Crisis Planning

Prepare a personal crisis plan to be used if your symptoms become so severe and/or dangerous that you need others to take over responsibility for your care. Your crisis plan may include:

A list of your supporters, their roles in your life and their phone numbers.

A list of all medications you are taking and information on why you are taking them, and the name and telephone number of your doctor and pharmacy.

A list of symptoms that may indicate the need for supporters to make decisions for you and take over responsibility for your care, such as:

  • Uncontrollable pacing
  • Severe, irritable depression
  • Inability to stop compulsive behaviors
  • Self-destructive behavior
  • Abusive or violent behavior
  • Substance abuse
  • Thoughts or threats of suicide
  • Significant changes in sleep patterns — inability to sleep or difficulty getting out of bed
  • Refusal of food
  • Instructions that tell your supporters what you need them to do for you.
  • Directions for care of your children and/or pets in the event of hospitalization.
  • Directions for notifying your employer in the event of your hospitalization and what he or she should be told.
  • Insurance information to use in the event that emergency medical care and/or hospitalization is needed.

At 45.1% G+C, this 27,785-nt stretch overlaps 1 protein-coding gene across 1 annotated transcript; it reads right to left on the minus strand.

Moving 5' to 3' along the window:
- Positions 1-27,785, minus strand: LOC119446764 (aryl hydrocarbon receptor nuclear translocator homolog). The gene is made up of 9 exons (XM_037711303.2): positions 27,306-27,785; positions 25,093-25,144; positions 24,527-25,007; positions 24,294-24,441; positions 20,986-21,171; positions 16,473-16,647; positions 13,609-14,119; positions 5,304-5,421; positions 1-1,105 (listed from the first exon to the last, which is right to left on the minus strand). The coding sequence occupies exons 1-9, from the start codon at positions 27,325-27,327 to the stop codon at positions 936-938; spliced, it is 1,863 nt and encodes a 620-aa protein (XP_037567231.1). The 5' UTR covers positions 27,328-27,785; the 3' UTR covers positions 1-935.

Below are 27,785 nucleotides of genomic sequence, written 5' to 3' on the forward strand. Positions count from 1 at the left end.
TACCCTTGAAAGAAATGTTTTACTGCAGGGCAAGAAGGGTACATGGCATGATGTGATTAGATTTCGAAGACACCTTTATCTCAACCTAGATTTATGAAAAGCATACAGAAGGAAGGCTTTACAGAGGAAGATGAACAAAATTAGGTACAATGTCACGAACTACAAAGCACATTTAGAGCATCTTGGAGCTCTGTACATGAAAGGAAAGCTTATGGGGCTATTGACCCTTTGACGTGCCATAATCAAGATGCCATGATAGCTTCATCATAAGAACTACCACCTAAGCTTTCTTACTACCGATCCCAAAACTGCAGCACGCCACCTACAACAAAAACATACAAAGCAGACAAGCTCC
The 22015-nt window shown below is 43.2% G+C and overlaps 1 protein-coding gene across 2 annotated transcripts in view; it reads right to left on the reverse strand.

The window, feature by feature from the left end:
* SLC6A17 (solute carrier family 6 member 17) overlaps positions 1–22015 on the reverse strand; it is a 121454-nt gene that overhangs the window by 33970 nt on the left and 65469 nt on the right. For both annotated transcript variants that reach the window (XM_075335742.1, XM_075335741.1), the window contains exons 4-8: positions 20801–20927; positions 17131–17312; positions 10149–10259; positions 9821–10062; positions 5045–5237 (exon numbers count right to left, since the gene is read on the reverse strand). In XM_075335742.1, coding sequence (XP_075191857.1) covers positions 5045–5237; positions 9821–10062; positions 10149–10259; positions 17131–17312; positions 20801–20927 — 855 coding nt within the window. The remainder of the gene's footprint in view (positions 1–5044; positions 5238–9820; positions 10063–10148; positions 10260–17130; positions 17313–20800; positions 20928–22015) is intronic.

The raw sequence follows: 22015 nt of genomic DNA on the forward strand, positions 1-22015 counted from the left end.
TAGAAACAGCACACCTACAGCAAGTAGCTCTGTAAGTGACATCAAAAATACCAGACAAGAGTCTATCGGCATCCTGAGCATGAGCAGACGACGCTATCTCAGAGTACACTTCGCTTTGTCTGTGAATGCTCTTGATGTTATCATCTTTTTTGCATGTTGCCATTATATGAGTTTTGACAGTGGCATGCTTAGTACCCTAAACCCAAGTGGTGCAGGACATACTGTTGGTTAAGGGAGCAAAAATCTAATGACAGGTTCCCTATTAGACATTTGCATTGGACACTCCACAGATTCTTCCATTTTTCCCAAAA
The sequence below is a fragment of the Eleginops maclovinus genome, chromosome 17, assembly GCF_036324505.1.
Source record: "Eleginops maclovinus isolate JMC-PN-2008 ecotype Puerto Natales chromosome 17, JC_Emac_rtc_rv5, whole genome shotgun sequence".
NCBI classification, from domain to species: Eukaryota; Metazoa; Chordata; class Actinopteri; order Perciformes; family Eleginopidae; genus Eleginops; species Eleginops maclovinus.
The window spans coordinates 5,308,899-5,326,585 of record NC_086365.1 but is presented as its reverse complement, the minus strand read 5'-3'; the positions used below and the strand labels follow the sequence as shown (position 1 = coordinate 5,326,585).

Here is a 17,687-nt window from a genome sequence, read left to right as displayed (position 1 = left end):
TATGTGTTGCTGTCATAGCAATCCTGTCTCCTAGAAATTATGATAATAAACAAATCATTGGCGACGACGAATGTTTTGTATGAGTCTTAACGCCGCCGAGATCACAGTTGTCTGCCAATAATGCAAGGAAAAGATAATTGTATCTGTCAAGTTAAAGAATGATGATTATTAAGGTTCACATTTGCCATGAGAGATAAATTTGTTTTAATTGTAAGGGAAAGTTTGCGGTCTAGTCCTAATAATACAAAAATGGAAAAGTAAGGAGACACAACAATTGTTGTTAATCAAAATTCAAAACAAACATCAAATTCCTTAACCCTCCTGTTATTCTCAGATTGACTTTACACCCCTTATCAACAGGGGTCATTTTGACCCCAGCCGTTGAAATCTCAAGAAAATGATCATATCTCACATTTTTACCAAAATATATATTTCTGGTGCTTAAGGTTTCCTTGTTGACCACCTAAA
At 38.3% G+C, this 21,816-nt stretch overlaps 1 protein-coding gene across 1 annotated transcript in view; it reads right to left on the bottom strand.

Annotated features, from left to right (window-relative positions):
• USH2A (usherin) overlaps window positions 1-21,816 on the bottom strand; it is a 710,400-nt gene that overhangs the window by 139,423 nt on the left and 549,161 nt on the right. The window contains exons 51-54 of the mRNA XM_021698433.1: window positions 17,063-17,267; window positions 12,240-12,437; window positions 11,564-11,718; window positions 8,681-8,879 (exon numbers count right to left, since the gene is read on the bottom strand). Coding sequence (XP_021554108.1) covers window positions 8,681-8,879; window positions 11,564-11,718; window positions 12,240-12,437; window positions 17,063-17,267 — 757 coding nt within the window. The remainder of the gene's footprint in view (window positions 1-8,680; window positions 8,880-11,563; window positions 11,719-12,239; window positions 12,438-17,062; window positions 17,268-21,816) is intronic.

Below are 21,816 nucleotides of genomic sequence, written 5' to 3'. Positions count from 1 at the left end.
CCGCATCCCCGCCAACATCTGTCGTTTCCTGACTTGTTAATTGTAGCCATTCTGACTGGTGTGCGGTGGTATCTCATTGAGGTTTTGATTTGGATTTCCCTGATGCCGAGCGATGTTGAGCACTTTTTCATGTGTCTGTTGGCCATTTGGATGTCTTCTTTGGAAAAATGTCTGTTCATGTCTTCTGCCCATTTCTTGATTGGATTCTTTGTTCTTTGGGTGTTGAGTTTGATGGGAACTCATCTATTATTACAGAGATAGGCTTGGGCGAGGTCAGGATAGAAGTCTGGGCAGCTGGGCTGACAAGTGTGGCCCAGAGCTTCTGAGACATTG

• A list of medications that have worked in the past to stabilize you in crisis situations and a list of any medications you do not wish to take, doctors you do not wish to see and hospitals where you do not wish to be treated.

Give completed copies of your plan to your supporters and explain your needs to them. Update your plan as needed. Your local DBSA support group can help develop your plan. You may also want to consult your health care provider to determine whether you should develop a medical advance directive, and consult legal counsel to determine if a statement of Power of Attorney is appropriate.

Addressing Traumatic Issues

If you feel traumatic events are causing or worsening your symptoms, seek a treatment program or additional support group that:

  • Validates your experiences.
  • Empowers you to take positive action on your own behalf.
  • Helps you establish a connection with other people.

Suicide Prevention

Mood disorders are serious illnesses and can be life threatening. People with mood disorders who do not receive effective treatment have a suicide rate as high as 20%. Your life is important, and you can help yourself stay well by adhering to the following strategies:

  • Treat your symptoms early. Don’t wait until you are in a complete funk to act. Seek help from a qualified mental health care provider that you trust and respect.
  • Set up a system with others so you are never alone when you are deeply depressed or feeling out of control.
  • Have regularly scheduled health care appointments and keep them.
  • Throw away all old medications.
  • Have firearms or other things you could use to harm yourself locked away where you do not have access to them.
  • Keep pictures of your favorite people in visible locations at all times.
  • Instruct a close supporter to take away your credit cards, checkbooks and car keys when you are feeling suicidal.
  • Make plans for the future that you can look forward to, and try to keep the present in perspective, remembering that the painful times will not last forever.

Content Provided by Depression and Bipolar Support Alliance Website